In reality, we’ve made some progress, but I would still say that we are at the start of that journey. In conjunction with the team, we are building a standard work routine for CM and AM right now and we are hoping to complete that in the next 2-3 months. That will be the centrepiece of providing CMs and AMs with a more supported and guided way of completing all the things they need to do in a day, and that will also flush out where additional training is required, whether it’s in terms of a system or a process, and we can then go back and catch up on the training that may not have occurred, as new people have joined or processes have changed across the organisation.



Freya: You also made a comment at the forum about G8 not having a core ‘product’. Can you help me understand what you mean by that and also share with me some of the initiatives that you have put in place to address this?



Gary: There’s two aspects here. We don’t have a network-wide curriculum framework at G8. CMs design and maintain their own programs at every centre. A bit like the standard processes, we think we’re missing an opportunity to provide the CMs with more support here because that’s really tough. What we’re not providing them with then, is with access to best practice, and using our 500 strong network for great ideas – so that’s not happening at the moment. As well as things like practice guides and other guides to support them when they require that support. For us, we provide learning and we provide care. So when I reference learning as a core product, you would hope that we would be able to apply the benefits of scale to assist our team in providing that. It is really one of the cores of what we do. I think there’s real opportunity there. Now that doesn’t mean we don’t want the centres to provide their own nuance and personality to the framework, but we think we can be better at providing that level of assistance and support.



The other aspect from that core product point of view is that we are clearly governed and guided by the Early Years Learning Framework (EYLF) and National Quality Framework (NQF) and we haven’t historically provided consistent, structured training on the NQF and EYLF. We’ve started on that journey. Phase one of that training should be completed by the end of the year, and then we will kick into phase two of that training. That’s also about providing CMs with that consistent level of training and support around how to make NQF come alive in their centre.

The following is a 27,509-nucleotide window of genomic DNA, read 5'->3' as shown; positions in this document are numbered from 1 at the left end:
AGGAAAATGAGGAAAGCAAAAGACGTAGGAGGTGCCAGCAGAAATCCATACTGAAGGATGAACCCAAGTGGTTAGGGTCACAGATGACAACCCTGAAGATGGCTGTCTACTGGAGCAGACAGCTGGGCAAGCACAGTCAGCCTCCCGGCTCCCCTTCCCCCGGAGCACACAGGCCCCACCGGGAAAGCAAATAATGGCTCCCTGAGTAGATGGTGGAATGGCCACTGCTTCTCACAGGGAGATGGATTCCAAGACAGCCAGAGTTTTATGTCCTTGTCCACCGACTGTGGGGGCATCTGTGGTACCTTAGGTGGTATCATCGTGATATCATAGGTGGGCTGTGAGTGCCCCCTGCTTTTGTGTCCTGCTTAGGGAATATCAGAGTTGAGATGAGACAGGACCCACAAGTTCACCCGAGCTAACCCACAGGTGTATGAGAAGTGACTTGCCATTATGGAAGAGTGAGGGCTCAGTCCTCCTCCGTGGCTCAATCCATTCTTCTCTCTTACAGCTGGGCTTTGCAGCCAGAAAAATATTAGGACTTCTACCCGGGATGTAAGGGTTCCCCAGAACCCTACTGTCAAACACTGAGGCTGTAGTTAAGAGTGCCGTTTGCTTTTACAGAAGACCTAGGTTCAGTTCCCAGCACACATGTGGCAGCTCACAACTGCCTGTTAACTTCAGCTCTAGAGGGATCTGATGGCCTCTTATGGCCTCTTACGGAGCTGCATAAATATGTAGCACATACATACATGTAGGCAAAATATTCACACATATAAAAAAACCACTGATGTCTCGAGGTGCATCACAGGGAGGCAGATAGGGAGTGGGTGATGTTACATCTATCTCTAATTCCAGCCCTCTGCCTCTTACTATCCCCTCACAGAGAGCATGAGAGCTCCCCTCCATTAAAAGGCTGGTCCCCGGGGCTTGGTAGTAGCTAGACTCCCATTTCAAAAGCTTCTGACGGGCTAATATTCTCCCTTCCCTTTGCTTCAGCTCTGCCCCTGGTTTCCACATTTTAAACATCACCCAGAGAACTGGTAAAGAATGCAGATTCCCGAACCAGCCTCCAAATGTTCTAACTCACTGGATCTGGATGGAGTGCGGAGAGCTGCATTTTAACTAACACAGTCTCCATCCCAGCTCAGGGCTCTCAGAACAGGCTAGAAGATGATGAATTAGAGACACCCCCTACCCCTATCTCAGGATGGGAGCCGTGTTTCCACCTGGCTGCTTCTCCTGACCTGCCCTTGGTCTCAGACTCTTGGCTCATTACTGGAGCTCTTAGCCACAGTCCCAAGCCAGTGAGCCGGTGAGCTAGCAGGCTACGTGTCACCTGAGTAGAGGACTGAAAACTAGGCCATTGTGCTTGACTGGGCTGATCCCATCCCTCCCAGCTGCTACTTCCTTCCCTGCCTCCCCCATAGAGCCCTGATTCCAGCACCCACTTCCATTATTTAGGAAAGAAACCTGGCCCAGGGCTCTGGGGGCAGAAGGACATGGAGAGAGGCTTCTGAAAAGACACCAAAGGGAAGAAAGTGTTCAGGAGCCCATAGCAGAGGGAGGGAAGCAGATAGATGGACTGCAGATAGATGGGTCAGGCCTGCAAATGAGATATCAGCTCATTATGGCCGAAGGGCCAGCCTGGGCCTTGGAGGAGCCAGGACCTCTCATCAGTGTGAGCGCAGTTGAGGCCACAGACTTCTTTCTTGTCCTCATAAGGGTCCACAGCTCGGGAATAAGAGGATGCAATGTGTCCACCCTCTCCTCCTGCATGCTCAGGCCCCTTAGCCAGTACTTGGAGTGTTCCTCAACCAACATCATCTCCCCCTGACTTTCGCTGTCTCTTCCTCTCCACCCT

Freya: And I’m guessing that the new Head of Education and Learning position currently being advertised is consistent with that vision, of supporting CMs and teams to fully implement EYLF and NQF to a high standard in their centres?



Gary: It’s a pretty important role, and one that we probably should have had before now.



Freya: With respect to quality specifically, are you able to share with me some of the specific initiatives that G8 has been working on to ensure that quality ratings continue to improve over time? What do you see as some of the core initiatives in the quality space, moving forward?



Gary: I think there’s two key aspects here – one is around providing training to the team. Secondly, more resources have been devoted to that area. So we created a new role – General Manager of Safety, Quality and Compliance – that role didn’t exist, and we’ve boosted a number of people in the quality team. They can do two things – provide support and guidance around quality areas. So, for example, at the moment, we have 500 quality improvement plans (QIPs). CMs currently draft and maintain those QIPs themselves. Is there the opportunity there to provide more support, in ensuring that those QIPs are at the requisite  quality, and fully up tp date with G8’s current policies, and how they flow through, and then CMs inserting their centre specific pieces, but a lot of the ground work in ensuring it’s up to date and to the requisite quality can be done in a supported and standardised way.



In 2019 we will be establishing an internal quality assurance team, and they will be getting out in the network and visiting centres, providing feedback on performance relative to NQF and improvement. So we’re investing a fair bit in that space.



We’ve increased our relationships with regulators to work collaboratively with them. We are part of a couple of pilot programs, one in Victoria and one with ACECQA, where some of our centres are participating in pilot Assessment and Rating training programs so we can upskill out teams in those pilot centres, and improve our relationship with regulators in relation to quality.



Freya: Great, thanks Gary. What impact have the changes you’ve made so far made to the quality landscape at G8?



Gary: If we measure them in terms of assessment and rating results, we are just now starting to see an improvement in terms of the results we have been getting. It took a little while at the start of the year, in terms of the changes, to get our team up to speed with what the changes were, and fully flow them through, but we are seeing improved assessment and rating results, and we expect that  trend to continue.